I’ve heard it said that jazz musicians know the “proper way” to play their instrument (in a classical, traditional sense), and they use that knowledge to bend the rules so that their music better represents the emotion or voice they are trying to express. In this way, jazz is not simply playing any note whenever the mood strikes, but a deliberate and coherent rebellion against what is considered ‘the norm’.  In much the same way, Beat poets knew what was expected of a writer in the “square” world of literature, but changed the game to better suite their unique voices. Kerouac wrote spontaneously and freely, but he wrote coherently and with purpose. What keeps Beat writing from reading much like Joyce’s Finnegan’s Wake is the same concept that keeps jazz bands from sounding like a tuning orchestra; the knowledge, experience, and know-how to use spontaneity as a tool.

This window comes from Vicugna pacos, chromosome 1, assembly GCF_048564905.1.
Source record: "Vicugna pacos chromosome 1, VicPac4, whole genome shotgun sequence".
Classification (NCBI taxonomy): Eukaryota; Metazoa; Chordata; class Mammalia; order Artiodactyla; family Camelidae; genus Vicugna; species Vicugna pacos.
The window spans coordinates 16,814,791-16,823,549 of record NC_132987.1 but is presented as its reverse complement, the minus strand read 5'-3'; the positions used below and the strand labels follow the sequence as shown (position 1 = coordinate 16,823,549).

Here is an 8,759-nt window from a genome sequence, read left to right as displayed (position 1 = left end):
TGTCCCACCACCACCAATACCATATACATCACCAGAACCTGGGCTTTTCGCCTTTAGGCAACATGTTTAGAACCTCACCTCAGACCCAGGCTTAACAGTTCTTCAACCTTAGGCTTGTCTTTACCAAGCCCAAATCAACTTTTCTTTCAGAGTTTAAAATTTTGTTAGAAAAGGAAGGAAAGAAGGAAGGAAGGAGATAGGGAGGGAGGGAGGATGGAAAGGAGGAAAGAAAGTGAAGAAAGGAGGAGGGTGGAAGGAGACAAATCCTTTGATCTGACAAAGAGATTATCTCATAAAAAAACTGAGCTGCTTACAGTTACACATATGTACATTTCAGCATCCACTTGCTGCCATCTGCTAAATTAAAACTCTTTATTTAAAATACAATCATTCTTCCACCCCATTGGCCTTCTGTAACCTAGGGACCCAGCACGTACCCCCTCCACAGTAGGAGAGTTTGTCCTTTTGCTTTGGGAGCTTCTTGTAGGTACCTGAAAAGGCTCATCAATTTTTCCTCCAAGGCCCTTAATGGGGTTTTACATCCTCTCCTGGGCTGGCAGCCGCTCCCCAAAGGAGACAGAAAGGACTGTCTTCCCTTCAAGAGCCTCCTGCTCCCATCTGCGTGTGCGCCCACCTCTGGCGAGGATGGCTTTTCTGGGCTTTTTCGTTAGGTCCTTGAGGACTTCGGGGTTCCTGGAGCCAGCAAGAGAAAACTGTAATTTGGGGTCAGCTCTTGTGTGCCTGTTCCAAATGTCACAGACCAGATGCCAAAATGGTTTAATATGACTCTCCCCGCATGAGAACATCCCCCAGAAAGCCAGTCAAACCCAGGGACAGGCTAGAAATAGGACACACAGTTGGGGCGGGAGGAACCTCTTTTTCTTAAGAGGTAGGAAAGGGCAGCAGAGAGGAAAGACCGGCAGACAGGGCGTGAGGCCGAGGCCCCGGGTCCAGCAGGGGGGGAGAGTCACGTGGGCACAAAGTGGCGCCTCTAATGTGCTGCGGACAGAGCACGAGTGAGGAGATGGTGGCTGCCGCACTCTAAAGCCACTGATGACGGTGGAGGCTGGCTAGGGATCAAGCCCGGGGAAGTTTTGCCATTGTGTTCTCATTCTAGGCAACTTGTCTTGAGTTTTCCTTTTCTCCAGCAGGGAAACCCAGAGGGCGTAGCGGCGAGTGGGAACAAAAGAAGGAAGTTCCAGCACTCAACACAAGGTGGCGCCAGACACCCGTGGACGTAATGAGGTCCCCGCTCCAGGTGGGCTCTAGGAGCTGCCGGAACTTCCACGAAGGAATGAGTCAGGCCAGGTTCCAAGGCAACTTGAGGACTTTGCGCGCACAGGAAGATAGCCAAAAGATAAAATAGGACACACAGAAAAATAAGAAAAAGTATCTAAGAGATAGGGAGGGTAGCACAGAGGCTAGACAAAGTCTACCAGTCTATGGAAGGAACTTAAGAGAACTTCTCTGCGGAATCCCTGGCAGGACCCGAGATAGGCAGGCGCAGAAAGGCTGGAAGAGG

Kerouac lays this out very clearly in Essentials of Spontaneous Prose. He does not simply begin to write with no clear goal or topic in mind. He beings his essentials with the notion of meditating on an image, either real or imaginary. He goes on to say: “begin not from preconceived idea of what to say about image but from jewel center of interest in subject of image at moment of writing…” (485). Here, Kerouac reveals one of the best ways in which he keeps his writing coherent yet spontaneous: his words are not premeditated, but they are not random. He begins with an image and then finds the words to describe it in the same way that a jazz musician might start with an emotion and then find the notes to express it. Kerouac is “following free deviation (association) of mind into limitless blow-on-subject seas of thought” (484) and thus keeping the stream-of-consciousness feel to his poetry, but he is writing on topics that are associated and meaningful and thereby keeping his coherency. Like a Jazz musician conjuring up old chords with a new bop groove to create a sound that defined the moment, Kerouac used his bop-prosody to create new poetry to define his moment.